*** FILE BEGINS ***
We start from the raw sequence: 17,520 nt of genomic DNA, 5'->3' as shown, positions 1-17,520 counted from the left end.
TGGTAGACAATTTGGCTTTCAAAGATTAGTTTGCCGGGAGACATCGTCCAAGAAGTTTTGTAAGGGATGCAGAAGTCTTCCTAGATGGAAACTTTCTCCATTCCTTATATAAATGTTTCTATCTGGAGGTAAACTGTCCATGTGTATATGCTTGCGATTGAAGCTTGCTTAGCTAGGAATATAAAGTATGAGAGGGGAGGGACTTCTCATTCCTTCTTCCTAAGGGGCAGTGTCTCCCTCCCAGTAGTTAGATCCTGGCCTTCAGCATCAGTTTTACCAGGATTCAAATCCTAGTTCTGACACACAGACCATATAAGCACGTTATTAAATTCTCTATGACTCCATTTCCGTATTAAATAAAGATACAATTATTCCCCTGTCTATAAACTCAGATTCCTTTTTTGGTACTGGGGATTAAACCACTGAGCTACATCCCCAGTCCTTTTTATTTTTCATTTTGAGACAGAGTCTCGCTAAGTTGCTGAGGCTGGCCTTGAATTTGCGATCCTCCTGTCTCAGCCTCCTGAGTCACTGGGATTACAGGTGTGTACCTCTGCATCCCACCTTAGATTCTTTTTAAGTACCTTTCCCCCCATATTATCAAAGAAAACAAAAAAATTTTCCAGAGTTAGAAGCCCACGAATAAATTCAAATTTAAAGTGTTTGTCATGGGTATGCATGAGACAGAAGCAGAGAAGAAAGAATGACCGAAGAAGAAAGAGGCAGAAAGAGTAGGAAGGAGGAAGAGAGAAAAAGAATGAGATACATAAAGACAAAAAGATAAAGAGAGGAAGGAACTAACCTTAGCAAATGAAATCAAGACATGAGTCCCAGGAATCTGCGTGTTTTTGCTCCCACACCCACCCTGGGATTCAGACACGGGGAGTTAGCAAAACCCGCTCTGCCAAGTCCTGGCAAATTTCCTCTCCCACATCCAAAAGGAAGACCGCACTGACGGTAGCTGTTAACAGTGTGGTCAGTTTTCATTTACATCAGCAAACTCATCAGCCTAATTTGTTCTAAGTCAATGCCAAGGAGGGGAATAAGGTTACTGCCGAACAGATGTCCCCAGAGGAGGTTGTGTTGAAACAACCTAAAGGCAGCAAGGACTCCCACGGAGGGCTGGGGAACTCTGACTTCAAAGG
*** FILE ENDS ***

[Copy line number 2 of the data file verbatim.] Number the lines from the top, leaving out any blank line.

TGGTAGACAATTTGGCTTTCAAAGATTAGTTTGCCGGGAGACATCGTCCAAGAAGTTTTGTAAGGGATGCAGAAGTCTTCCTAGATGGAAACTTTCTCCATTCCTTATATAAATGTTTCTATCTGGAGGTAAACTGTCCATGTGTATATGCTTGCGATTGAAGCTTGCTTAGCTAGGAATATAAAGTATGAGAGGGGAGGGACTTCTCATTCCTTCTTCCTAAGGGGCAGTGTCTCCCTCCCAGTAGTTAGATCCTGGCCTTCAGCATCAGTTTTACCAGGATTCAAATCCTAGTTCTGACACACAGACCATATAAGCACGTTATTAAATTCTCTATGACTCCATTTCCGTATTAAATAAAGATACAATTATTCCCCTGTCTATAAACTCAGATTCCTTTTTTGGTACTGGGGATTAAACCACTGAGCTACATCCCCAGTCCTTTTTATTTTTCATTTTGAGACAGAGTCTCGCTAAGTTGCTGAGGCTGGCCTTGAATTTGCGATCCTCCTGTCTCAGCCTCCTGAGTCACTGGGATTACAGGTGTGTACCTCTGCATCCCACCTTAGATTCTTTTTAAGTACCTTTCCCCCCATATTATCAAAGAAAACAAAAAAATTTTCCAGAGTTAGAAGCCCACGAATAAATTCAAATTTAAAGTGTTTGTCATGGGTATGCATGAGACAGAAGCAGAGAAGAAAGAATGACCGAAGAAGAAAGAGGCAGAAAGAGTAGGAAGGAGGAAGAGAGAAAAAGAATGAGATACATAAAGACAAAAAGATAAAGAGAGGAAGGAACTAACCTTAGCAAATGAAATCAAGACATGAGTCCCAGGAATCTGCGTGTTTTTGCTCCCACACCCACCCTGGGATTCAGACACGGGGAGTTAGCAAAACCCGCTCTGCCAAGTCCTGGCAAATTTCCTCTCCCACATCCAAAAGGAAGACCGCACTGACGGTAGCTGTTAACAGTGTGGTCAGTTTTCATTTACATCAGCAAACTCATCAGCCTAATTTGTTCTAAGTCAATGCCAAGGAGGGGAATAAGGTTACTGCCGAACAGATGTCCCCAGAGGAGGTTGTGTTGAAACAACCTAAAGGCAGCAAGGACTCCCACGGAGGGCTGGGGAACTCTGACTTCAAAGG